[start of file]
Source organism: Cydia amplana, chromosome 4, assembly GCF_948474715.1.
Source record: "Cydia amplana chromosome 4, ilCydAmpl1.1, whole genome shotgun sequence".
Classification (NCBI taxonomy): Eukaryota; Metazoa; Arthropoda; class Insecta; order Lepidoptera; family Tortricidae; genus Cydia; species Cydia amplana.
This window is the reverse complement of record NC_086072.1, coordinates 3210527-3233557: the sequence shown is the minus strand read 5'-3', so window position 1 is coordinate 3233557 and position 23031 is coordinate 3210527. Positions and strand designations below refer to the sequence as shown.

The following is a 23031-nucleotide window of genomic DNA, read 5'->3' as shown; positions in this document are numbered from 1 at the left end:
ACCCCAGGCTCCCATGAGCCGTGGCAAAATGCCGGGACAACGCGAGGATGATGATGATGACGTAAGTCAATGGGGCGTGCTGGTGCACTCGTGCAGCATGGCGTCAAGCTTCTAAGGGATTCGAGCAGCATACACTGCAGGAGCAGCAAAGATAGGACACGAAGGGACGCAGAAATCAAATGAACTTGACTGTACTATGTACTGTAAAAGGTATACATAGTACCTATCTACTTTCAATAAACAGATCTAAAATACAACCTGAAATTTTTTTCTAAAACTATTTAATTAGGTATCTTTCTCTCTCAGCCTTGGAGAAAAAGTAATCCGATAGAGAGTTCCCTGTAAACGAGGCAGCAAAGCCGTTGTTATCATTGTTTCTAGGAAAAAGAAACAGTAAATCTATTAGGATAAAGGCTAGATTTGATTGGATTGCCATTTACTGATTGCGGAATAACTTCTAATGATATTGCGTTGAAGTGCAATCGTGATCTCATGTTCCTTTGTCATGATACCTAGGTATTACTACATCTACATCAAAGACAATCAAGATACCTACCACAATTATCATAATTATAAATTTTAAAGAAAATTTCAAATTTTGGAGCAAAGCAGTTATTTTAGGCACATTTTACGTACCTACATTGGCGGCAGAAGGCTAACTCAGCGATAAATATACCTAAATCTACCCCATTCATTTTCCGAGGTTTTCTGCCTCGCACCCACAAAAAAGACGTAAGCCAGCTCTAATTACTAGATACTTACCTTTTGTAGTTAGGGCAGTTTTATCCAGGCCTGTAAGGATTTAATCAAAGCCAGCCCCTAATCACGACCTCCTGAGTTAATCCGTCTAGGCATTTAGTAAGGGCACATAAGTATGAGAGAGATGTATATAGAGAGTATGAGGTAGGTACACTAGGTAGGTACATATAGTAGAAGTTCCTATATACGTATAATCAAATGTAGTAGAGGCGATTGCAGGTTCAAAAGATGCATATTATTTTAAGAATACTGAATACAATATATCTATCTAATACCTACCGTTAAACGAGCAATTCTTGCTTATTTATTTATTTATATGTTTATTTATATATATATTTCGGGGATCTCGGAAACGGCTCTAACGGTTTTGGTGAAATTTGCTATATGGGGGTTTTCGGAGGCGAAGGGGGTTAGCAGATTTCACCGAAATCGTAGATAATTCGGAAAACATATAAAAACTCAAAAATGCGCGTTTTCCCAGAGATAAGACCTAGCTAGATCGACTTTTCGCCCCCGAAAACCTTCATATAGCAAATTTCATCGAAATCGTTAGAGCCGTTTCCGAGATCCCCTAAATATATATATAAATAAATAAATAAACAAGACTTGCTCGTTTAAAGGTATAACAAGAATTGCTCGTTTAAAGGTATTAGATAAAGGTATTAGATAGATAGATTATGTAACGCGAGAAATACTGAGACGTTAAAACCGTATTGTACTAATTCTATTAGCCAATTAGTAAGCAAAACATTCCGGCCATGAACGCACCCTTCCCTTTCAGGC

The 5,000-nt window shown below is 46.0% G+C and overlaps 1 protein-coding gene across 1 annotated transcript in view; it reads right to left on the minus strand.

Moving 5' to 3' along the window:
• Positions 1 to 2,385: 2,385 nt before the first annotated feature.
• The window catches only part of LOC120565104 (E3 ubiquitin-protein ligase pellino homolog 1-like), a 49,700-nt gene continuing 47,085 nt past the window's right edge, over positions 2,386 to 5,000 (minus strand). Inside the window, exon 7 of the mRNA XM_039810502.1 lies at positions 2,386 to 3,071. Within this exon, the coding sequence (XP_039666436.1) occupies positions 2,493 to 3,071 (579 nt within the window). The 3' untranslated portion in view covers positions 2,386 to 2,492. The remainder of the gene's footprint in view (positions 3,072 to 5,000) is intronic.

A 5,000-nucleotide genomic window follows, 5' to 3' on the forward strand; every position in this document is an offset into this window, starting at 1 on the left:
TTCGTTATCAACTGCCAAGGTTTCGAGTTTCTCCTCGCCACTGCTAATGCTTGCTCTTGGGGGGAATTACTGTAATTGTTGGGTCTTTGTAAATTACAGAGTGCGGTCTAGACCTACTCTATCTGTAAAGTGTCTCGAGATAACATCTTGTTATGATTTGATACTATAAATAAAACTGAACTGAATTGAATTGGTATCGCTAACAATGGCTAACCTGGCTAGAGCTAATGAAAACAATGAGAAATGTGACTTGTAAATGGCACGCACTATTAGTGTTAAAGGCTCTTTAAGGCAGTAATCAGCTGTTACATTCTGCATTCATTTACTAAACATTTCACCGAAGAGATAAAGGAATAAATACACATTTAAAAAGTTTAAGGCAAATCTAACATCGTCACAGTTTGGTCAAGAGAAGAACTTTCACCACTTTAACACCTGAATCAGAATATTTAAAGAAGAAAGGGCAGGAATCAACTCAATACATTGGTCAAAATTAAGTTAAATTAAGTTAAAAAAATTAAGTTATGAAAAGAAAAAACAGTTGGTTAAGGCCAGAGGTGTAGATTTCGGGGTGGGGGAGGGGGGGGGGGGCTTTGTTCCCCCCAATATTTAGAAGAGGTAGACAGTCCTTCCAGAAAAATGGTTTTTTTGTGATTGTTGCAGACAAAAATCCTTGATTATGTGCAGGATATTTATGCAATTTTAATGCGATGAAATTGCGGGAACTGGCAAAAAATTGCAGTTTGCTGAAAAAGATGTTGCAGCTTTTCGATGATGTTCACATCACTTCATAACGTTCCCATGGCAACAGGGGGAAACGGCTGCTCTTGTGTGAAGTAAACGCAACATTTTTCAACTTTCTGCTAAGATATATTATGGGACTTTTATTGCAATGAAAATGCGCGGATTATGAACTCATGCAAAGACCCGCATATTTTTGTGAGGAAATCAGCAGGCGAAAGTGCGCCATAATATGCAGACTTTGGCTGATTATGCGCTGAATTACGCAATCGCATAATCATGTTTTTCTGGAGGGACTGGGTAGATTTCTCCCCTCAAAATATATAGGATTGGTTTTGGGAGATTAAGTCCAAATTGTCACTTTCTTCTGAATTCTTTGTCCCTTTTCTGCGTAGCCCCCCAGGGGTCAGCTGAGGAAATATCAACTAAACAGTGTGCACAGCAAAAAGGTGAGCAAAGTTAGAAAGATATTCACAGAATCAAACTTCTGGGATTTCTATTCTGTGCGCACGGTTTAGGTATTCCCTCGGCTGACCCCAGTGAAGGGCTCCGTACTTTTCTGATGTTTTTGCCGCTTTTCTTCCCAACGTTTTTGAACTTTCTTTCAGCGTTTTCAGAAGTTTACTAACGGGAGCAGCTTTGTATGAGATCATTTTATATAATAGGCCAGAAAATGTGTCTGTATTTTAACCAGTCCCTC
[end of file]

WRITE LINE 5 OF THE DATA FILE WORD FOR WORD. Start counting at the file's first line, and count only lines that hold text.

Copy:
The following is a 23031-nucleotide window of genomic DNA, read 5'->3' as shown; positions in this document are numbered from 1 at the left end: